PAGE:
Cuba celebrates Liberation Day on 1 January every year. It actually qualifies as a liberation day (of sorts) on two counts.
First, at the tail end of the nineteenth century a series of independence wars between the Cubans and their Spanish colonial rulers culminated in the Spanish-American War of 1898, in which Spain was rapidly defeated. The Treaty of Paris which brought about peace between the two countries also saw Spain relinquish sovereignty over Cuba, effective as of 1 January 1899. Cuba became nominally independent three years later, although the United States retained the right to intervene in Cuban affairs and to supervise its finances and foreign relations (and, incidentally, to establish a permanent lease of Guantanamo Bay).
Fast forward to the 1950s. Ex-President Fulgencio Batista – elected to office democratically in 1940 for four years – sought election again in 1952, but staged a coup with the support of a sympathetic army faction after it became clear he would lose the election. A counter-coup in 1956 failed.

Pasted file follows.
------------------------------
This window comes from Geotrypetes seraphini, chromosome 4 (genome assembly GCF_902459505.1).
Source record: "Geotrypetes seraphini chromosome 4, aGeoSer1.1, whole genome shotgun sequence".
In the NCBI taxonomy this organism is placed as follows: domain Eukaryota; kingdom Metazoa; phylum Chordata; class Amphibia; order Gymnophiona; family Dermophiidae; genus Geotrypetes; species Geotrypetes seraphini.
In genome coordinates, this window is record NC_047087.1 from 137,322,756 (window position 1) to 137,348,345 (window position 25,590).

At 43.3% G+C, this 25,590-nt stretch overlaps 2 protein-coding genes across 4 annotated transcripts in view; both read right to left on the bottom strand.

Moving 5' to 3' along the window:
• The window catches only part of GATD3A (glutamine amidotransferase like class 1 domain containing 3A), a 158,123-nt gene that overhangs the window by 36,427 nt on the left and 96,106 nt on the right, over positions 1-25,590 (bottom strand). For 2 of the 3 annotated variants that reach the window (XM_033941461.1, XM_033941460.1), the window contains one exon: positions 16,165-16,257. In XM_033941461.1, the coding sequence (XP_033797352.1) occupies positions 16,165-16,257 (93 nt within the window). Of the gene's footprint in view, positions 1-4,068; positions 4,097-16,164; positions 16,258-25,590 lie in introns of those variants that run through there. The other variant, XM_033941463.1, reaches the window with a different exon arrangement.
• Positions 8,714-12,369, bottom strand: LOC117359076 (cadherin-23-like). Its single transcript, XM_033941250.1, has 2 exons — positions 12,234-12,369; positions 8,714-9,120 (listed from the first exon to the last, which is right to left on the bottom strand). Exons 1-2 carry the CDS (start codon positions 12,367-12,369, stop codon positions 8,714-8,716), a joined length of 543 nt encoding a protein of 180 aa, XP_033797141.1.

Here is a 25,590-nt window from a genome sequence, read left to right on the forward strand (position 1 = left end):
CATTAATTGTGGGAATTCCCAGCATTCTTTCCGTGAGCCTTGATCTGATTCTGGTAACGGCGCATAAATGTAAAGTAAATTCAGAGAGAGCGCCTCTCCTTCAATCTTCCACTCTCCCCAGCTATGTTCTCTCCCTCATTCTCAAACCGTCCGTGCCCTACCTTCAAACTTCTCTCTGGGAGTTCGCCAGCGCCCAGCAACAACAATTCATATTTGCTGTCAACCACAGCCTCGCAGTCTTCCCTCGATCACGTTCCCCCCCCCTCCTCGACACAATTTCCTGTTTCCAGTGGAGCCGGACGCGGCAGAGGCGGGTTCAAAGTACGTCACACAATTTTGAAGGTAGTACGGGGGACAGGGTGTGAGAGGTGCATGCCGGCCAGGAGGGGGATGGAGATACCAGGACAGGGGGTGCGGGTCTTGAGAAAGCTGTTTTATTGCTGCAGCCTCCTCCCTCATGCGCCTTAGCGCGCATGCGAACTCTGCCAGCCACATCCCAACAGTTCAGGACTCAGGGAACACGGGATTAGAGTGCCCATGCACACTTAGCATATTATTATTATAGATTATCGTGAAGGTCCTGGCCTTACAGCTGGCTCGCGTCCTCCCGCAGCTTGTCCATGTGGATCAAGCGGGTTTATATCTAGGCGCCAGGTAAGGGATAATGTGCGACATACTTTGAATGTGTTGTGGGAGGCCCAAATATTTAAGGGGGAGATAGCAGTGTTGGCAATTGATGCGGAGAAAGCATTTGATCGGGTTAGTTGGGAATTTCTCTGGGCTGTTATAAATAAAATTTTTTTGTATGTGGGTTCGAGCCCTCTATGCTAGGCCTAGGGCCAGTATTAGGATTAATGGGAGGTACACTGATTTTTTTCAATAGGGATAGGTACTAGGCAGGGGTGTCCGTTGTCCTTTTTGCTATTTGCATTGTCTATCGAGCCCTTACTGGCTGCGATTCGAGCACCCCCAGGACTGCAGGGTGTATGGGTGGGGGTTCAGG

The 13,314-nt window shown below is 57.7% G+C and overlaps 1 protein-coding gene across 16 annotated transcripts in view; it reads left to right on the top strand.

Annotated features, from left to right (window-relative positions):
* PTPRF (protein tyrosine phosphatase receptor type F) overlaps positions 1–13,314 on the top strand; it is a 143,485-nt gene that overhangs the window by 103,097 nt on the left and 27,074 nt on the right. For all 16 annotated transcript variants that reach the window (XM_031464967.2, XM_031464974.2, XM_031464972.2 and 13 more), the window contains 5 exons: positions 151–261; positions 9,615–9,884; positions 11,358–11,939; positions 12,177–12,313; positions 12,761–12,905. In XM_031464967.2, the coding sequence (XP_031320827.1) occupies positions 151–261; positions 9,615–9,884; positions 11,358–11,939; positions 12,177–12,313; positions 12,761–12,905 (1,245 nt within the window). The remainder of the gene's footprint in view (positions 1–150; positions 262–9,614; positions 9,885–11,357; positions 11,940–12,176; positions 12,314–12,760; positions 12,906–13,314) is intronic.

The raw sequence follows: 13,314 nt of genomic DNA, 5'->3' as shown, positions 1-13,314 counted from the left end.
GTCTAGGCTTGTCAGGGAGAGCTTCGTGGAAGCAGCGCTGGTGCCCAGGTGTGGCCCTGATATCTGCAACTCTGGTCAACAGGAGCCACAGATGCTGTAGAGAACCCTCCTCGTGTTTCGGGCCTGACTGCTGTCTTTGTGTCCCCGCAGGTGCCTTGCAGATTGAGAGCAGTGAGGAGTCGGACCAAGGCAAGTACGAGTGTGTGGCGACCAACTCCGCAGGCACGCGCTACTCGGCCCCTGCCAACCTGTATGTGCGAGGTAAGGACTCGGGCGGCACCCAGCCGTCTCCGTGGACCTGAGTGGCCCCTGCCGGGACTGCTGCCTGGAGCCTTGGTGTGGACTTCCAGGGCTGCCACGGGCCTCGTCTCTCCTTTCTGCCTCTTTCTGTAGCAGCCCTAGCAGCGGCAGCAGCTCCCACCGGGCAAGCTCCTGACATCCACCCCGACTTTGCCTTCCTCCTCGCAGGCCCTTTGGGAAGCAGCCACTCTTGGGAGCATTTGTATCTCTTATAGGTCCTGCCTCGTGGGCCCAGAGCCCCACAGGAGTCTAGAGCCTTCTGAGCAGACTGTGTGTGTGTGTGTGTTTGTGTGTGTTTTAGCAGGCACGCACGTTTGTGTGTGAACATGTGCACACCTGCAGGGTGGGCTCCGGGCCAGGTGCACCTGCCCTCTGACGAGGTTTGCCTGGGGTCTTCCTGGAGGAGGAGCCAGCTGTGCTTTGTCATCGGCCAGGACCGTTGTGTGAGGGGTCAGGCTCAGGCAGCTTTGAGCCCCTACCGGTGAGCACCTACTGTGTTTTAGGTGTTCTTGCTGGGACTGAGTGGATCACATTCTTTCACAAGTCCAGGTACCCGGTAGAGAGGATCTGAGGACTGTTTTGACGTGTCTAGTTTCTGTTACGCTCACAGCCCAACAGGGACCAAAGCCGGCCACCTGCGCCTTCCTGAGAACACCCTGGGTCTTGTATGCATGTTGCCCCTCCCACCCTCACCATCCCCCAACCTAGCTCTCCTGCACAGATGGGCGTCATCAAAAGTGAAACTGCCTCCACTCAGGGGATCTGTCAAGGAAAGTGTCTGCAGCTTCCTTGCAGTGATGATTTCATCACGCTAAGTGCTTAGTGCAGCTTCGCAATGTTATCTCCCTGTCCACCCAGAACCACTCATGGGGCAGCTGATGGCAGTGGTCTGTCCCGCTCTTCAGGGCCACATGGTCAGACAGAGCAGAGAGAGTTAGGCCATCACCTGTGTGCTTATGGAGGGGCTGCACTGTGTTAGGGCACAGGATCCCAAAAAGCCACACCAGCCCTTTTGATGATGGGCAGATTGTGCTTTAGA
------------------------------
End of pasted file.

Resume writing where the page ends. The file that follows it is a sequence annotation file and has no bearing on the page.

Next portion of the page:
At the end of that year a party of 82 led by Fidel Castro sailed to Cuba on the yacht Granma to set up an armed insurrection in the Sierra Maestra. Batista’s government failed to quash this rebellion and was increasingly harassed by the rebels, especially after the United States imposed an arms embargo from March 1958. On 1 January 1959, the day after the rebels defeated government forces at the city of Santa Clara, Batista fled into exile (first in the Dominican Republic, later in Portugal) and his forces capitulated shortly afterwards. It is this 1 January, rather than the 1899 date, which the present Cuban regime celebrates as its Liberation Day.